I had so many good times at UHLC, including (surprisingly enough) the post-Tropical Storm Allison time, when everyone at the law school -- including those inside the school and our alumni and other supporters -- pulled together to rebuild just under $50 million in damage.  But probably the high point was working with UH's then-president Art Smith, with Sondra Tennessee, and with Seth Chandler on the decision to move Loyola-New Orleans's law school INTO UHLC after Katrina.  Loyola's community became wonderful neighbors and friends.  As we remember Hurricane Katrina, it's a chance for me to thank again all those who made that temporary arrangement seamless.

So proud of UNLV's Howard R. Hughes College of Engineering!

If you ever want to see the value of research in action, watch this clip.  Thanks to Professors Brendan O'Toole and Mohamed Trabia and their team, Hailey Dawson now has her "special hand."

Friday, August 07, 2015

I'm not a ConLaw person, but ...

I'm really not a ConLaw person--you can tell that from my law school transcript--but I think that there is a difference between saying something where people can walk away from the speaker and saying a lot of things where people are stuck listening to that person.  It's a hard issue, though.  I get that.

The tough issue that the Salaita case raises is that no one knows if what he says outside of class (hateful, but entirely his right, and I'd be first in line to defend him--and then first in line to meet his speech w/different speech) would also affect how he'd treat students inside class (where he would have to create a learning environment in which students would be treated fairly).  I'm glad that Prof. LeRoy is part of this debate.  I'm glad that others are, too.  What I hope is that everyone understands the complexity of the issue.

Too often, unfortunately, people say that there's only one side of a particular issue and that anyone on the other side is wrong-headed, or discriminatory, or dumb.  And that's no way to debate a peer.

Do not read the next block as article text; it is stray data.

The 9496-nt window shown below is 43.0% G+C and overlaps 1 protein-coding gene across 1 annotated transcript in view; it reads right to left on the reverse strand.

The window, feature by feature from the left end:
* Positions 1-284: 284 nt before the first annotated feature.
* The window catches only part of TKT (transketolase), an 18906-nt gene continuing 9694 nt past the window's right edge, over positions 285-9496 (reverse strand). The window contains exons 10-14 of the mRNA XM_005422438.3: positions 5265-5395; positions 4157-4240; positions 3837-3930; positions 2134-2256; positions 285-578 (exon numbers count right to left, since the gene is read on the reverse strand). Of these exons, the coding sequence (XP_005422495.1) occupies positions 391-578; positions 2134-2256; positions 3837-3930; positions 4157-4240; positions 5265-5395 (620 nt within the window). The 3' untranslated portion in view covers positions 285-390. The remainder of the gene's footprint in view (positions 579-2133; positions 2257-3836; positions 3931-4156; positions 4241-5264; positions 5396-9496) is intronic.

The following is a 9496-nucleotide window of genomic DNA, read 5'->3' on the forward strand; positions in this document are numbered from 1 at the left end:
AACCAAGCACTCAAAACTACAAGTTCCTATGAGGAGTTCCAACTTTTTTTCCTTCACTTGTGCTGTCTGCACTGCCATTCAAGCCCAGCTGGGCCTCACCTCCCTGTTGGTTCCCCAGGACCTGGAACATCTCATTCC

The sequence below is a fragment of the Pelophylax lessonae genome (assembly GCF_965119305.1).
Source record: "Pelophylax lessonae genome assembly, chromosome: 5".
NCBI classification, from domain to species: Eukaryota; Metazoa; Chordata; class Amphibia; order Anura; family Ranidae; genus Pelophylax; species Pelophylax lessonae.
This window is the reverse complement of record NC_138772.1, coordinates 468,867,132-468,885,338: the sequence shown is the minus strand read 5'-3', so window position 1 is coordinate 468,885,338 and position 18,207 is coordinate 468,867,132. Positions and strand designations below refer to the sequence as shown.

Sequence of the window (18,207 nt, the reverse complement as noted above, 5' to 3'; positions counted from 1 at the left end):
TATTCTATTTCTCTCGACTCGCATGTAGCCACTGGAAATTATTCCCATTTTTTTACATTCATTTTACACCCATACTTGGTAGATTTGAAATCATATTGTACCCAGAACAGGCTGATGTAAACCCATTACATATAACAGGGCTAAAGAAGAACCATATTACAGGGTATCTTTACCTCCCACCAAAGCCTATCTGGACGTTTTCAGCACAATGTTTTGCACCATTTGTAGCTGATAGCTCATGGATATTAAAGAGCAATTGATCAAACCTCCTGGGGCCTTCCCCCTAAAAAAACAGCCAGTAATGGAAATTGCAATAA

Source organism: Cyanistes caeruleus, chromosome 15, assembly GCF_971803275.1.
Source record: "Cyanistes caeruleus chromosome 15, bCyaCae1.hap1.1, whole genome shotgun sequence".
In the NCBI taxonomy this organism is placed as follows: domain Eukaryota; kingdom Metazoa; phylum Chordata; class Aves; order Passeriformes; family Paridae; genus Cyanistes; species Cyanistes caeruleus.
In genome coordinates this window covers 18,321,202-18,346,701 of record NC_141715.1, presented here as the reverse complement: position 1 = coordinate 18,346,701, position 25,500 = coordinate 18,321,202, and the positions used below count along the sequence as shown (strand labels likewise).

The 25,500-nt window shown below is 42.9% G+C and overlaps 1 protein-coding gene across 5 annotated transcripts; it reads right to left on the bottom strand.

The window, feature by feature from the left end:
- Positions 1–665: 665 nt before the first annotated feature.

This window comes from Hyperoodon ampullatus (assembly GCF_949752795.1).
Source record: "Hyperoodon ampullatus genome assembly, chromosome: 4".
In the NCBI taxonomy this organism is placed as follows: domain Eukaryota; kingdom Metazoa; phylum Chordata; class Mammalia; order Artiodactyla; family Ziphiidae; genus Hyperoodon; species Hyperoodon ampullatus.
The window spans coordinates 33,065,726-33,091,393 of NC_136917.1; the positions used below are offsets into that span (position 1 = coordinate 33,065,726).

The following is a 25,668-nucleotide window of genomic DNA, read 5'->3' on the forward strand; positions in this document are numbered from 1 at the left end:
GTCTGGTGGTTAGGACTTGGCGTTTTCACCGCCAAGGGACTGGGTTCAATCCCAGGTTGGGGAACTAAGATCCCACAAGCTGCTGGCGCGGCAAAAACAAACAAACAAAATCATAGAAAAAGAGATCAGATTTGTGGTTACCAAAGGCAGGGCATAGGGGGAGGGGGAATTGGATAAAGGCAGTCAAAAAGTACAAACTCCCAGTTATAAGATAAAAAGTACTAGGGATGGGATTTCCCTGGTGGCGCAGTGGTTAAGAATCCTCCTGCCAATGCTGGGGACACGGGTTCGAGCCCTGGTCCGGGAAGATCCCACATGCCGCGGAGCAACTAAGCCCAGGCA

Thursday, July 16, 2015

The world lost a mensch.

My old friend, Seymour Serebnick, just passed away.  I loved his boundless curiosity and his deep generosity of spirit.  He knew of my love of Disney and was always finding me rare surprises.  And he and I loved to talk about the law.  He's in my heart, and his family is in my thoughts.

Tuesday, June 16, 2015

Just a couple of thoughts on ASARCO.

I think that the dissent was closer to being right than the majority opinion was (of course I think so:  I was one of four folks on this amicus brief), and that Congress should fix the problem by adopting the test that we proposed in our brief (fees for substantially prevailing).  The majority opinion will tempt parties who like objecting to fees for strategic reasons to do more of these types of objections; professionals may respond by increasing their base rates (or increasing them more rapidly) to take the possibility of objections (and unreimbursed defenses) into account; and a court's only likely response is to consider whether really obviously strategic-only objections were actually frivolous.  On the other hand, there's still the "you don't object to mine, and I won't object to yours" behavior, so maybe the opinion won't have as drastic an effect as I fear.